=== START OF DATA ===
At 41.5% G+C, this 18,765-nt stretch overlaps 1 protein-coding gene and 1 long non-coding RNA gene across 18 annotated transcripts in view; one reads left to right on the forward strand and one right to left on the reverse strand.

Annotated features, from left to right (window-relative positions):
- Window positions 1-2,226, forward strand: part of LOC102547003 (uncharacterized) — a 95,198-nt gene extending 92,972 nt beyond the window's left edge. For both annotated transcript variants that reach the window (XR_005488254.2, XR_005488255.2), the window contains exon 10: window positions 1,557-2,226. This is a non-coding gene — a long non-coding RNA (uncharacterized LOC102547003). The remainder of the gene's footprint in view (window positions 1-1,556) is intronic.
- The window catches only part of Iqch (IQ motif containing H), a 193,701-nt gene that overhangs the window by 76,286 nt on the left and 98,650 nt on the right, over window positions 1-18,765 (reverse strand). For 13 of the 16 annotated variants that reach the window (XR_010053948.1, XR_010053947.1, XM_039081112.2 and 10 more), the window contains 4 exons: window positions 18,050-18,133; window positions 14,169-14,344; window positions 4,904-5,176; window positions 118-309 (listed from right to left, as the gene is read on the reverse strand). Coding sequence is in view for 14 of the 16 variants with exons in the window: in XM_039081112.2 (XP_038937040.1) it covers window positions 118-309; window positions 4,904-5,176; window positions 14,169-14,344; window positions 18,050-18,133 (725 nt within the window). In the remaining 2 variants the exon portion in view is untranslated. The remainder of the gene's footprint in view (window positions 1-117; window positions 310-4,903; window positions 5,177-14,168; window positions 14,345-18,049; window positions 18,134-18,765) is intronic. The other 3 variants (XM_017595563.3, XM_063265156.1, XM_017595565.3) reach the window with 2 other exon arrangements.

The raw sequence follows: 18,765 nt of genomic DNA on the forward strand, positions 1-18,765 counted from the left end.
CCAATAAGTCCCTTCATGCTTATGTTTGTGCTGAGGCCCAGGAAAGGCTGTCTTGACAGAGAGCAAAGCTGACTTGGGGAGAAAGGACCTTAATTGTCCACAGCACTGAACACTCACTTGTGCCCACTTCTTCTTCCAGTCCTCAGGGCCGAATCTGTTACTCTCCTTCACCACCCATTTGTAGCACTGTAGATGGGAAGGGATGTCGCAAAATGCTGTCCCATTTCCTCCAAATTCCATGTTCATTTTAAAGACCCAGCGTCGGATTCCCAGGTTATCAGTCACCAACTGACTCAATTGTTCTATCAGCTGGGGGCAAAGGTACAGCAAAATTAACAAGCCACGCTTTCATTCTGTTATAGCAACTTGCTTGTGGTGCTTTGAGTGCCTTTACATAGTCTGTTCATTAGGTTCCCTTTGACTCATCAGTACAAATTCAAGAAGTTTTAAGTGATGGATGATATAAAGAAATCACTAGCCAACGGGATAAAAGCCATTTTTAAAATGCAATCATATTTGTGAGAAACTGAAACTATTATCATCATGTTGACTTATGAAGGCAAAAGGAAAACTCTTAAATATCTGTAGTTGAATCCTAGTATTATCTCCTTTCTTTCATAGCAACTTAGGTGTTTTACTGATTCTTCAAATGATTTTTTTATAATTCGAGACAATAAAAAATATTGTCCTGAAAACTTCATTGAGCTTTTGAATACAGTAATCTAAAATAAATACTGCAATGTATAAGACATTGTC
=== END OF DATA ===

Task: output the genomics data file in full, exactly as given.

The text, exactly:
At 41.5% G+C, this 18,765-nt stretch overlaps 1 protein-coding gene and 1 long non-coding RNA gene across 18 annotated transcripts in view; one reads left to right on the forward strand and one right to left on the reverse strand.

Annotated features, from left to right (window-relative positions):
- Window positions 1-2,226, forward strand: part of LOC102547003 (uncharacterized) — a 95,198-nt gene extending 92,972 nt beyond the window's left edge. For both annotated transcript variants that reach the window (XR_005488254.2, XR_005488255.2), the window contains exon 10: window positions 1,557-2,226. This is a non-coding gene — a long non-coding RNA (uncharacterized LOC102547003). The remainder of the gene's footprint in view (window positions 1-1,556) is intronic.
- The window catches only part of Iqch (IQ motif containing H), a 193,701-nt gene that overhangs the window by 76,286 nt on the left and 98,650 nt on the right, over window positions 1-18,765 (reverse strand). For 13 of the 16 annotated variants that reach the window (XR_010053948.1, XR_010053947.1, XM_039081112.2 and 10 more), the window contains 4 exons: window positions 18,050-18,133; window positions 14,169-14,344; window positions 4,904-5,176; window positions 118-309 (listed from right to left, as the gene is read on the reverse strand). Coding sequence is in view for 14 of the 16 variants with exons in the window: in XM_039081112.2 (XP_038937040.1) it covers window positions 118-309; window positions 4,904-5,176; window positions 14,169-14,344; window positions 18,050-18,133 (725 nt within the window). In the remaining 2 variants the exon portion in view is untranslated. The remainder of the gene's footprint in view (window positions 1-117; window positions 310-4,903; window positions 5,177-14,168; window positions 14,345-18,049; window positions 18,134-18,765) is intronic. The other 3 variants (XM_017595563.3, XM_063265156.1, XM_017595565.3) reach the window with 2 other exon arrangements.

The raw sequence follows: 18,765 nt of genomic DNA on the forward strand, positions 1-18,765 counted from the left end.
CCAATAAGTCCCTTCATGCTTATGTTTGTGCTGAGGCCCAGGAAAGGCTGTCTTGACAGAGAGCAAAGCTGACTTGGGGAGAAAGGACCTTAATTGTCCACAGCACTGAACACTCACTTGTGCCCACTTCTTCTTCCAGTCCTCAGGGCCGAATCTGTTACTCTCCTTCACCACCCATTTGTAGCACTGTAGATGGGAAGGGATGTCGCAAAATGCTGTCCCATTTCCTCCAAATTCCATGTTCATTTTAAAGACCCAGCGTCGGATTCCCAGGTTATCAGTCACCAACTGACTCAATTGTTCTATCAGCTGGGGGCAAAGGTACAGCAAAATTAACAAGCCACGCTTTCATTCTGTTATAGCAACTTGCTTGTGGTGCTTTGAGTGCCTTTACATAGTCTGTTCATTAGGTTCCCTTTGACTCATCAGTACAAATTCAAGAAGTTTTAAGTGATGGATGATATAAAGAAATCACTAGCCAACGGGATAAAAGCCATTTTTAAAATGCAATCATATTTGTGAGAAACTGAAACTATTATCATCATGTTGACTTATGAAGGCAAAAGGAAAACTCTTAAATATCTGTAGTTGAATCCTAGTATTATCTCCTTTCTTTCATAGCAACTTAGGTGTTTTACTGATTCTTCAAATGATTTTTTTATAATTCGAGACAATAAAAAATATTGTCCTGAAAACTTCATTGAGCTTTTGAATACAGTAATCTAAAATAAATACTGCAATGTATAAGACATTGTC